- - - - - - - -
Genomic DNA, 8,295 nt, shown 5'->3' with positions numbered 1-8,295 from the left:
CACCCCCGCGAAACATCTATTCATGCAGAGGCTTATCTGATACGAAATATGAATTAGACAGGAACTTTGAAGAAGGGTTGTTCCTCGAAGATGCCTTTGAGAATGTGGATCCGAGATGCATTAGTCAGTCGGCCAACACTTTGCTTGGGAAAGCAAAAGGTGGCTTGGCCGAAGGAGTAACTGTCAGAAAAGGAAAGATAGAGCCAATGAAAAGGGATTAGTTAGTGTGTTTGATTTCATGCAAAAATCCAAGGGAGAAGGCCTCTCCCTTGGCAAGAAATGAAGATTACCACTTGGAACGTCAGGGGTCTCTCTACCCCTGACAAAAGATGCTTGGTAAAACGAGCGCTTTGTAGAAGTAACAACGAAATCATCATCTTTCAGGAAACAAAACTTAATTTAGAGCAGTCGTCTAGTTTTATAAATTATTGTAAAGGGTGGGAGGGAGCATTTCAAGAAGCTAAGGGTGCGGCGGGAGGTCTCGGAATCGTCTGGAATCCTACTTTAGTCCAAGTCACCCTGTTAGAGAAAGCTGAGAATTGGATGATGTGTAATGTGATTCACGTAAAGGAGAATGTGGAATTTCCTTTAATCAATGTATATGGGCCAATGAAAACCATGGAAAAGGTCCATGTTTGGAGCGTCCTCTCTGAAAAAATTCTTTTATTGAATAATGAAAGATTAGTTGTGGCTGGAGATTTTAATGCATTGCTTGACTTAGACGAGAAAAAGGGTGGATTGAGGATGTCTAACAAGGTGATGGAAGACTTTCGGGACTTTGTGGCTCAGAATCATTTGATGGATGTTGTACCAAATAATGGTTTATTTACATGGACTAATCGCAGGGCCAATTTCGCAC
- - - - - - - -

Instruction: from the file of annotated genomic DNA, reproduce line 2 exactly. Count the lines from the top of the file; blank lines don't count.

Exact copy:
CACCCCCGCGAAACATCTATTCATGCAGAGGCTTATCTGATACGAAATATGAATTAGACAGGAACTTTGAAGAAGGGTTGTTCCTCGAAGATGCCTTTGAGAATGTGGATCCGAGATGCATTAGTCAGTCGGCCAACACTTTGCTTGGGAAAGCAAAAGGTGGCTTGGCCGAAGGAGTAACTGTCAGAAAAGGAAAGATAGAGCCAATGAAAAGGGATTAGTTAGTGTGTTTGATTTCATGCAAAAATCCAAGGGAGAAGGCCTCTCCCTTGGCAAGAAATGAAGATTACCACTTGGAACGTCAGGGGTCTCTCTACCCCTGACAAAAGATGCTTGGTAAAACGAGCGCTTTGTAGAAGTAACAACGAAATCATCATCTTTCAGGAAACAAAACTTAATTTAGAGCAGTCGTCTAGTTTTATAAATTATTGTAAAGGGTGGGAGGGAGCATTTCAAGAAGCTAAGGGTGCGGCGGGAGGTCTCGGAATCGTCTGGAATCCTACTTTAGTCCAAGTCACCCTGTTAGAGAAAGCTGAGAATTGGATGATGTGTAATGTGATTCACGTAAAGGAGAATGTGGAATTTCCTTTAATCAATGTATATGGGCCAATGAAAACCATGGAAAAGGTCCATGTTTGGAGCGTCCTCTCTGAAAAAATTCTTTTATTGAATAATGAAAGATTAGTTGTGGCTGGAGATTTTAATGCATTGCTTGACTTAGACGAGAAAAAGGGTGGATTGAGGATGTCTAACAAGGTGATGGAAGACTTTCGGGACTTTGTGGCTCAGAATCATTTGATGGATGTTGTACCAAATAATGGTTTATTTACATGGACTAATCGCAGGGCCAATTTCGCAC